Sheboygan Pioneer Monthly Supplement
The Pioneer Barrows Family
When in 1849 William C. Barrows came to Sheboygan from his home town, New Haven, Conn., he caught his first glimpse of
our then embryo city from the deck of a lake steamboat plying between Buffalo and Chicago, from which he landed at the
first pier, located at a point between Wisconsin and Center avenues, and some of the piles of which are visible to this
Mr. Barrows was accompanied by his wife, Marilla, and his only child, Addison David Barrows, who was then two years of
age, but who distinctly remembers that on the lake trip to Sheboygan his cap fell into the water and was soon lost to
sight as the steamboat continued on its way unmindful of the youngster's unrecovered head covering.
The little Barrows family did not tarry in Sheboygan but proceeded immediately to Greenbush, where they resided about
half a year and then settled down in Plymouth, where his father pursued his vocation as a maker of garments for the beaux
of that then village until the Civil war broke out and he enlisted for a three year term, which he served out, and then
he re-enlisted and served until the end of the great conflict between the North and the South, after which he returned to
Plymouth and lived there until 1871, when he moved to Rock Falls, Ia., where he died in 1874, and where a second son,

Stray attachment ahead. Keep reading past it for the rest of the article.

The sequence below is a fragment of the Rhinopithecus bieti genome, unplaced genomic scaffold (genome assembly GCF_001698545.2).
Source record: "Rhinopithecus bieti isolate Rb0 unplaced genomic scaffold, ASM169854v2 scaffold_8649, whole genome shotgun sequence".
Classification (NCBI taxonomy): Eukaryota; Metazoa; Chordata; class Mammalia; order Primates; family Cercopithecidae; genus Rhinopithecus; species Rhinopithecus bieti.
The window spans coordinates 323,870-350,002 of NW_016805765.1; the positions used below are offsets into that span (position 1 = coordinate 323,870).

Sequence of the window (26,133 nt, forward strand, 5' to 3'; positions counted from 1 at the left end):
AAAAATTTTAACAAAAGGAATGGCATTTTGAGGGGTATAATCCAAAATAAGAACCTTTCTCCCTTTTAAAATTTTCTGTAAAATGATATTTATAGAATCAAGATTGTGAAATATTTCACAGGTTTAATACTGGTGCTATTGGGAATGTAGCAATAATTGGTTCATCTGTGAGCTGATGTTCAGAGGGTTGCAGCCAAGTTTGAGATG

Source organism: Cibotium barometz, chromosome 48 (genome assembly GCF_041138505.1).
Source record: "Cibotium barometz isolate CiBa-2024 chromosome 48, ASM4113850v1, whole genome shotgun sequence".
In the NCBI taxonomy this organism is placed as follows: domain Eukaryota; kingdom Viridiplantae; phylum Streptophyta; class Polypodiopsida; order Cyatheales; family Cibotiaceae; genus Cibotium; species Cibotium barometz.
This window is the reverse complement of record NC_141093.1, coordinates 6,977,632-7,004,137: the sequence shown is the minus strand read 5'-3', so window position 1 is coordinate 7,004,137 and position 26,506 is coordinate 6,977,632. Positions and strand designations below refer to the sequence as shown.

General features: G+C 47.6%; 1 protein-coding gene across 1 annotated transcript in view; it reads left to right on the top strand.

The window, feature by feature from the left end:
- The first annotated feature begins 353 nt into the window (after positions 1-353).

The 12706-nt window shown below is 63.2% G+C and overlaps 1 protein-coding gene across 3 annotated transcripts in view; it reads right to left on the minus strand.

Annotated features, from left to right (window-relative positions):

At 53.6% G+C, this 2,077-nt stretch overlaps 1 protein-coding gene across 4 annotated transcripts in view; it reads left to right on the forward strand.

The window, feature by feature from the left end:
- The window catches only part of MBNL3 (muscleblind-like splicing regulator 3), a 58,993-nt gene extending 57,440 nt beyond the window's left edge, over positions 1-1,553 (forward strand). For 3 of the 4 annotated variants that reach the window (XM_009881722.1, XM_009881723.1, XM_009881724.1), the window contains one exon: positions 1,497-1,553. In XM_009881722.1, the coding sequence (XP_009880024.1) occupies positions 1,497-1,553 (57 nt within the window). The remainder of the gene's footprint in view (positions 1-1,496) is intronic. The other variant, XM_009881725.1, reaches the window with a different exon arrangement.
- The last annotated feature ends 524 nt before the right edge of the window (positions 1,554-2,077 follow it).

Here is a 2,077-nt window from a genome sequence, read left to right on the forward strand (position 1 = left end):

Frederick Bertram, was born, who died in 1899 in his 25th year.
Addison David Barrows, the first son of the pioneer, William C. Barrows, and who is already above referred to, went to
work at the Plymouth hub factory for several years at the age of 16 years, where he acquired the rudiments of the
occupation of steam engineering, which he followed for many years thereafter, save for an interim of two years, during
which he worked on the farm of Enos Eastman, near Plymouth. He then resumed his calling as steam engineer, taking a
position in the machine shop of Horace and George Trowbridge at Fond du Lac.
In 1867 young Barrows assumed the position of engineer in the Dillingham flour mill at Glenbeulah, and later he was
employed in the same capacity and at the same time and still later as superintendent of the Dillingham woodworking
factory, which later was removed to Sheboygan, where it developed into the manufacturing plant which today stands out
prominently among the great industrial units of our city, and with which Mr. Barrows is still identified, and in which
he, together with his son, Harrison Elmer, since 1921, own a major interest, when they acquired it by purchase from the
widow of the founder, J. T. Dillingham. The Dillingham Manufacturing company makes refrigerators and special lines of
furniture. Otis H. Clark is vice-president and treasurer.
In 1880 A. D. Barrows bought a half interest in a sawmill at St. Cloud in Fond du Lac county, which interest he sold when
he removed from Glenbeulah to Sheboygan with the Dillingham concern in 1884. His son, Harrison Elmer, better known both
in business and social circles as "Harry," besides with his father owning interests in the Dillingham Manufacturing